In his blog commentary, KC Johnson of Brooklyn College questions the results of a new American Historical Association survey, which found that more historians are focusing on diplomatic and military history than in recent times. “In contrast to critics (including me) who have suggested that the profession has aggressively diminished approaches to history deemed ‘traditional,'” Johnson writes, “Inside Higher Education reports that ‘designations of military history are up by 39 percent over the decade, for instance. Diplomatic history is up by 36 percent.’ We’re experiencing a veritable flowering of pedagogical diversity within the field!”
In recent decades, historical scholarship has turned away from a focus on higher levels of power and decision making (e.g., political, diplomatic, and military history) in favor of more egalitarian “social” research, stressing aspects of race, gender, and economic oppression. As historian H.W. Brands wrote in the 1999 Oxford Companion to Military History, “As the context of diplomacy was changing during the Cold War, so was the context of diplomatic history. Starting in the 1960s, the American historical profession experienced a revolt against elitism. The study of governing groups and ruling classes gave way to investigations into the lives of common people. Women and racial and ethnic minorities were judged more interesting than white males. Political historians were supplanted by social and cultural history. On nearly all fronts, diplomatic history came under attack.”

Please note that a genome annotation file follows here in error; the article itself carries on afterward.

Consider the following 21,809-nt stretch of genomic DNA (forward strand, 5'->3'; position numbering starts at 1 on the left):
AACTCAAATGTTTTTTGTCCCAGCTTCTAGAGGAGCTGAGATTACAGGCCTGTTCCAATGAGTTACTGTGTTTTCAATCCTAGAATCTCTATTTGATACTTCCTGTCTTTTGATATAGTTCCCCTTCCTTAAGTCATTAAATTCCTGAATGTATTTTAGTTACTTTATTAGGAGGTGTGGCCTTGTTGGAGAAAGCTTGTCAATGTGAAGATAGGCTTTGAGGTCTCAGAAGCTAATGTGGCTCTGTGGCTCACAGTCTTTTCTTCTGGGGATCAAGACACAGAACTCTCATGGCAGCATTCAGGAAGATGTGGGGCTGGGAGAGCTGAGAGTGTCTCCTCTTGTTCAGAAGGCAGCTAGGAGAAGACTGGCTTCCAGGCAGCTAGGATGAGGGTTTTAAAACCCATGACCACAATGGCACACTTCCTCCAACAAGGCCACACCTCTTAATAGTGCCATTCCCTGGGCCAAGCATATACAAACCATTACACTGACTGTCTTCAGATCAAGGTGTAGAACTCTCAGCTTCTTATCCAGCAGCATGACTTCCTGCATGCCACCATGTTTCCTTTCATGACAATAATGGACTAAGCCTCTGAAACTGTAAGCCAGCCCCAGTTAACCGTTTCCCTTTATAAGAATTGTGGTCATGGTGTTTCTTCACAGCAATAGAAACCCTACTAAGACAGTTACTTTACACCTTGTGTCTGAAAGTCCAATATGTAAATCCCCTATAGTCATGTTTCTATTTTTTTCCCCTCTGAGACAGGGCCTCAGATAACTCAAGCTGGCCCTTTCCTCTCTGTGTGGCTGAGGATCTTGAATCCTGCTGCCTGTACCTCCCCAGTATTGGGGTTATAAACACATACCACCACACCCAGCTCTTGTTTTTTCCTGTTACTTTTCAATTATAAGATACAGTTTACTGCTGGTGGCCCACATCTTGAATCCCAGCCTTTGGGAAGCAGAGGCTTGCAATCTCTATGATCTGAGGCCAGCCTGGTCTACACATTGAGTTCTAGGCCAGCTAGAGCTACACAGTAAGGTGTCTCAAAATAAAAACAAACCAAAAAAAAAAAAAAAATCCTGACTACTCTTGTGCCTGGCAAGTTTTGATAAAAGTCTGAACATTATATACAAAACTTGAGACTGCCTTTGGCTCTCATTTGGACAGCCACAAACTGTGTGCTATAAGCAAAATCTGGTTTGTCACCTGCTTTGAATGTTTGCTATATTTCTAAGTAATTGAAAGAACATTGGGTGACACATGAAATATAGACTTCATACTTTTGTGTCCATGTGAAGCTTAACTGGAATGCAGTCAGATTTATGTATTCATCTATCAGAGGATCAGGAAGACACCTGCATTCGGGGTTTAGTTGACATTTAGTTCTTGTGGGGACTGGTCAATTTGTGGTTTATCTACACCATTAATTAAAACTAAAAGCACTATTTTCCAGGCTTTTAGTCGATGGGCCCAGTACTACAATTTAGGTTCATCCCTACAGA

Critics have raised several objections to this trend, claiming that is deprives students of learning about important matters of citizenship and the state and that it embodies a progressive agenda that includes an implicit bias against traditional American values and power. In other words, it constitutes yet another example of political correctness’s reign on campus.
Johnson questions the encouraging findings of the AHA survey in several telling respects: most importantly, compared to previous surveys of fields of interest, the new survey expanded the number of fields that a professor could designate as a field of interest (from three to five) thereby making it much easier to pose as a diplomatic or military historian. This point is very well taken.
As a co-author and I reveal in a forthcoming book on military presence and higher education (Donald Alexander Downs and Ilia Murtazashvili: Arms and the University: Military Presence and the Civic Education of Non-Military Students. Cambridge University Press), what one makes of the status of military history in higher education depends to a significant extent upon how one defines the field. This is especially the case among top-ranked departments, about which we devote a lengthy chapter that includes a survey of faculty members and courses in the top 20 departments according to the 2009 U.S. News and World Report.